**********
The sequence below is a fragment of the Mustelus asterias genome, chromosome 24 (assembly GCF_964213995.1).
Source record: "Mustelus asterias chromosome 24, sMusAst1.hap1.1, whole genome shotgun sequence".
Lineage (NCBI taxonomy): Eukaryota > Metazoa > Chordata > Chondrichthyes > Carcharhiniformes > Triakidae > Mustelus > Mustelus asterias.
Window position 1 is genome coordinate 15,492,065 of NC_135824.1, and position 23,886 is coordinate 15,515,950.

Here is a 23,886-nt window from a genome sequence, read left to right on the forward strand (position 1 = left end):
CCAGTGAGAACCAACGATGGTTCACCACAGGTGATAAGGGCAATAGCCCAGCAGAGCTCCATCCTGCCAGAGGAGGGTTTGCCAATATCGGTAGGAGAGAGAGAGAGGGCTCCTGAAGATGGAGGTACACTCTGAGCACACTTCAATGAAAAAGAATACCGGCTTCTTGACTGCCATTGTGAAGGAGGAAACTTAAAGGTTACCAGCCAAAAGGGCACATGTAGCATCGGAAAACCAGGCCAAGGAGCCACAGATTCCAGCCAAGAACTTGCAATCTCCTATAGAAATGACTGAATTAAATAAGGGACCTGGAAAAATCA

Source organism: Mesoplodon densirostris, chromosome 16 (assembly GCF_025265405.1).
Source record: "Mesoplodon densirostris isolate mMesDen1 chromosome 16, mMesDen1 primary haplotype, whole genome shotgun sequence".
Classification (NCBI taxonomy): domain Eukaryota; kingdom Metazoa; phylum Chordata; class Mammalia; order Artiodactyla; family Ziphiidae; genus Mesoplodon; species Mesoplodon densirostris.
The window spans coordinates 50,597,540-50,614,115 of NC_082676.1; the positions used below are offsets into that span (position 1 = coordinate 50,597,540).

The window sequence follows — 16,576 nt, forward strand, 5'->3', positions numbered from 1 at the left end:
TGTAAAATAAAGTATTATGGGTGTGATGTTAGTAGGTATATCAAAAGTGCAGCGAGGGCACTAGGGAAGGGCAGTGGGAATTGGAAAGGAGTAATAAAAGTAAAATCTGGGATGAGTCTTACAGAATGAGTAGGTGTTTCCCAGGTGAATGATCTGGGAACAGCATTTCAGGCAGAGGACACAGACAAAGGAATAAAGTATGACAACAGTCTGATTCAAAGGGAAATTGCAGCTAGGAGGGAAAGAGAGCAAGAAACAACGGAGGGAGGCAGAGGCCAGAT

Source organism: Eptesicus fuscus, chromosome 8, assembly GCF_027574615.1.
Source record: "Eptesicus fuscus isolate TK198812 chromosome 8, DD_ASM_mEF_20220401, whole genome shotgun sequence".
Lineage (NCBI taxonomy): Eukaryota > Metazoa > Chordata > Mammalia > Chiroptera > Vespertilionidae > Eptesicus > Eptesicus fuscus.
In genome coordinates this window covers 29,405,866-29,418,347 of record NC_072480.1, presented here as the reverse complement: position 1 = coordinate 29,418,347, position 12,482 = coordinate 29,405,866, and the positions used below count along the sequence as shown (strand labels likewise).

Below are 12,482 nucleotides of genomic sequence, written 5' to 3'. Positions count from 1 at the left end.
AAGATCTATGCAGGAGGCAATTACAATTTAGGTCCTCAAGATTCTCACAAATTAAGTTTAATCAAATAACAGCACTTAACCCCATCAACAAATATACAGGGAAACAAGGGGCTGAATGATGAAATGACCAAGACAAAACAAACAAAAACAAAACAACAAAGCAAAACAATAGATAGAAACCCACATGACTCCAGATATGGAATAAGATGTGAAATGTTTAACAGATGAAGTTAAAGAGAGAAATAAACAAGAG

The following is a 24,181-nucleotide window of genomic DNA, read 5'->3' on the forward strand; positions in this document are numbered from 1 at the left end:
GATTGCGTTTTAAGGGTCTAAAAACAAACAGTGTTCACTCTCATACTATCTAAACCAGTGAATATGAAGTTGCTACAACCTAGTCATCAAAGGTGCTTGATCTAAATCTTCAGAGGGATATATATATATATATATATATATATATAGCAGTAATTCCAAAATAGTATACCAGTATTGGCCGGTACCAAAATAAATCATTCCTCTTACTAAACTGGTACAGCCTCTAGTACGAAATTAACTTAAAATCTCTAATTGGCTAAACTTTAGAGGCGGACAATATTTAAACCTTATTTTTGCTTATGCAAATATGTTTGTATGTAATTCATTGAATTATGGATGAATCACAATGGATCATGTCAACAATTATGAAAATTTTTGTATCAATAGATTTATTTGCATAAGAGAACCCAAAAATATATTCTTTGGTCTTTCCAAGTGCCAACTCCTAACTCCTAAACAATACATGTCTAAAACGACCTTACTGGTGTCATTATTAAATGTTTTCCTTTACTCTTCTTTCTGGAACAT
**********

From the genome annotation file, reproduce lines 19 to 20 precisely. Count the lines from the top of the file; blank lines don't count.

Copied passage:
The following is a 24,181-nucleotide window of genomic DNA, read 5'->3' on the forward strand; positions in this document are numbered from 1 at the left end:
GATTGCGTTTTAAGGGTCTAAAAACAAACAGTGTTCACTCTCATACTATCTAAACCAGTGAATATGAAGTTGCTACAACCTAGTCATCAAAGGTGCTTGATCTAAATCTTCAGAGGGATATATATATATATATATATATATATATAGCAGTAATTCCAAAATAGTATACCAGTATTGGCCGGTACCAAAATAAATCATTCCTCTTACTAAACTGGTACAGCCTCTAGTACGAAATTAACTTAAAATCTCTAATTGGCTAAACTTTAGAGGCGGACAATATTTAAACCTTATTTTTGCTTATGCAAATATGTTTGTATGTAATTCATTGAATTATGGATGAATCACAATGGATCATGTCAACAATTATGAAAATTTTTGTATCAATAGATTTATTTGCATAAGAGAACCCAAAAATATATTCTTTGGTCTTTCCAAGTGCCAACTCCTAACTCCTAAACAATACATGTCTAAAACGACCTTACTGGTGTCATTATTAAATGTTTTCCTTTACTCTTCTTTCTGGAACAT